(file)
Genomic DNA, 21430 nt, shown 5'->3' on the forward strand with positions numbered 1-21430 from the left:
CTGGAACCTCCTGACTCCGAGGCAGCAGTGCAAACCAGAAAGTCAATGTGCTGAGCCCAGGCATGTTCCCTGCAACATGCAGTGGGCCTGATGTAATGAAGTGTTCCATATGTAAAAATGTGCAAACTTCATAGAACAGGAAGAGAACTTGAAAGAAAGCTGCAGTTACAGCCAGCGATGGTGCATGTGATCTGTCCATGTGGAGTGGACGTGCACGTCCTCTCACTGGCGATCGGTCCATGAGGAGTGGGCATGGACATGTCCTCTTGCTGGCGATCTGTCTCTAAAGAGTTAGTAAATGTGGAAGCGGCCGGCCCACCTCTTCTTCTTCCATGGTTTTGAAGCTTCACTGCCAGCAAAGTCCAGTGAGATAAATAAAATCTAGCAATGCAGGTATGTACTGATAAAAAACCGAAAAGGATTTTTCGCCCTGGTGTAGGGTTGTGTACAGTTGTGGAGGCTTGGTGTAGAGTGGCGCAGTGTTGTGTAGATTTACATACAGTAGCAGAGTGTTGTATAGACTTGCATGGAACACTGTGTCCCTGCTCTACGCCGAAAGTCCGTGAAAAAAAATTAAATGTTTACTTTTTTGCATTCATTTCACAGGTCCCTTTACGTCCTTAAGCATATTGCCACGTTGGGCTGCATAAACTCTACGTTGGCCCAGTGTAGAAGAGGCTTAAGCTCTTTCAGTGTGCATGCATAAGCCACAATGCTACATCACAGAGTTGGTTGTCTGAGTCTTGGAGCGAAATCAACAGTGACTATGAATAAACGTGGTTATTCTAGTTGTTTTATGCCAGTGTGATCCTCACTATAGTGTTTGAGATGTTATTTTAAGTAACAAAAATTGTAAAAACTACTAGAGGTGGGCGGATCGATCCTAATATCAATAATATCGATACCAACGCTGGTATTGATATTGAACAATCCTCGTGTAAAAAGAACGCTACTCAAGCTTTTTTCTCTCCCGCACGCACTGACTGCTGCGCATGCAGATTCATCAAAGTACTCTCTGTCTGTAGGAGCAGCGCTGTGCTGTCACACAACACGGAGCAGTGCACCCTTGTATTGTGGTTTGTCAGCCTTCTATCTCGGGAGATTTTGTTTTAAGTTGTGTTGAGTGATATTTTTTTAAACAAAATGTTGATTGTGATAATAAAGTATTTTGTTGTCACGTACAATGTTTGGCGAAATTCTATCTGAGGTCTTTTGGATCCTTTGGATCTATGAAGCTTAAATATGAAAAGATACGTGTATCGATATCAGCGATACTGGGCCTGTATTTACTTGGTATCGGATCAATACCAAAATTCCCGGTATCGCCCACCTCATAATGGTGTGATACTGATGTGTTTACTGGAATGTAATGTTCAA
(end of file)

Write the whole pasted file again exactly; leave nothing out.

Genomic DNA, 21430 nt, shown 5'->3' on the forward strand with positions numbered 1-21430 from the left:
CTGGAACCTCCTGACTCCGAGGCAGCAGTGCAAACCAGAAAGTCAATGTGCTGAGCCCAGGCATGTTCCCTGCAACATGCAGTGGGCCTGATGTAATGAAGTGTTCCATATGTAAAAATGTGCAAACTTCATAGAACAGGAAGAGAACTTGAAAGAAAGCTGCAGTTACAGCCAGCGATGGTGCATGTGATCTGTCCATGTGGAGTGGACGTGCACGTCCTCTCACTGGCGATCGGTCCATGAGGAGTGGGCATGGACATGTCCTCTTGCTGGCGATCTGTCTCTAAAGAGTTAGTAAATGTGGAAGCGGCCGGCCCACCTCTTCTTCTTCCATGGTTTTGAAGCTTCACTGCCAGCAAAGTCCAGTGAGATAAATAAAATCTAGCAATGCAGGTATGTACTGATAAAAAACCGAAAAGGATTTTTCGCCCTGGTGTAGGGTTGTGTACAGTTGTGGAGGCTTGGTGTAGAGTGGCGCAGTGTTGTGTAGATTTACATACAGTAGCAGAGTGTTGTATAGACTTGCATGGAACACTGTGTCCCTGCTCTACGCCGAAAGTCCGTGAAAAAAAATTAAATGTTTACTTTTTTGCATTCATTTCACAGGTCCCTTTACGTCCTTAAGCATATTGCCACGTTGGGCTGCATAAACTCTACGTTGGCCCAGTGTAGAAGAGGCTTAAGCTCTTTCAGTGTGCATGCATAAGCCACAATGCTACATCACAGAGTTGGTTGTCTGAGTCTTGGAGCGAAATCAACAGTGACTATGAATAAACGTGGTTATTCTAGTTGTTTTATGCCAGTGTGATCCTCACTATAGTGTTTGAGATGTTATTTTAAGTAACAAAAATTGTAAAAACTACTAGAGGTGGGCGGATCGATCCTAATATCAATAATATCGATACCAACGCTGGTATTGATATTGAACAATCCTCGTGTAAAAAGAACGCTACTCAAGCTTTTTTCTCTCCCGCACGCACTGACTGCTGCGCATGCAGATTCATCAAAGTACTCTCTGTCTGTAGGAGCAGCGCTGTGCTGTCACACAACACGGAGCAGTGCACCCTTGTATTGTGGTTTGTCAGCCTTCTATCTCGGGAGATTTTGTTTTAAGTTGTGTTGAGTGATATTTTTTTAAACAAAATGTTGATTGTGATAATAAAGTATTTTGTTGTCACGTACAATGTTTGGCGAAATTCTATCTGAGGTCTTTTGGATCCTTTGGATCTATGAAGCTTAAATATGAAAAGATACGTGTATCGATATCAGCGATACTGGGCCTGTATTTACTTGGTATCGGATCAATACCAAAATTCCCGGTATCGCCCACCTCATAATGGTGTGATACTGATGTGTTTACTGGAATGTAATGTTCAA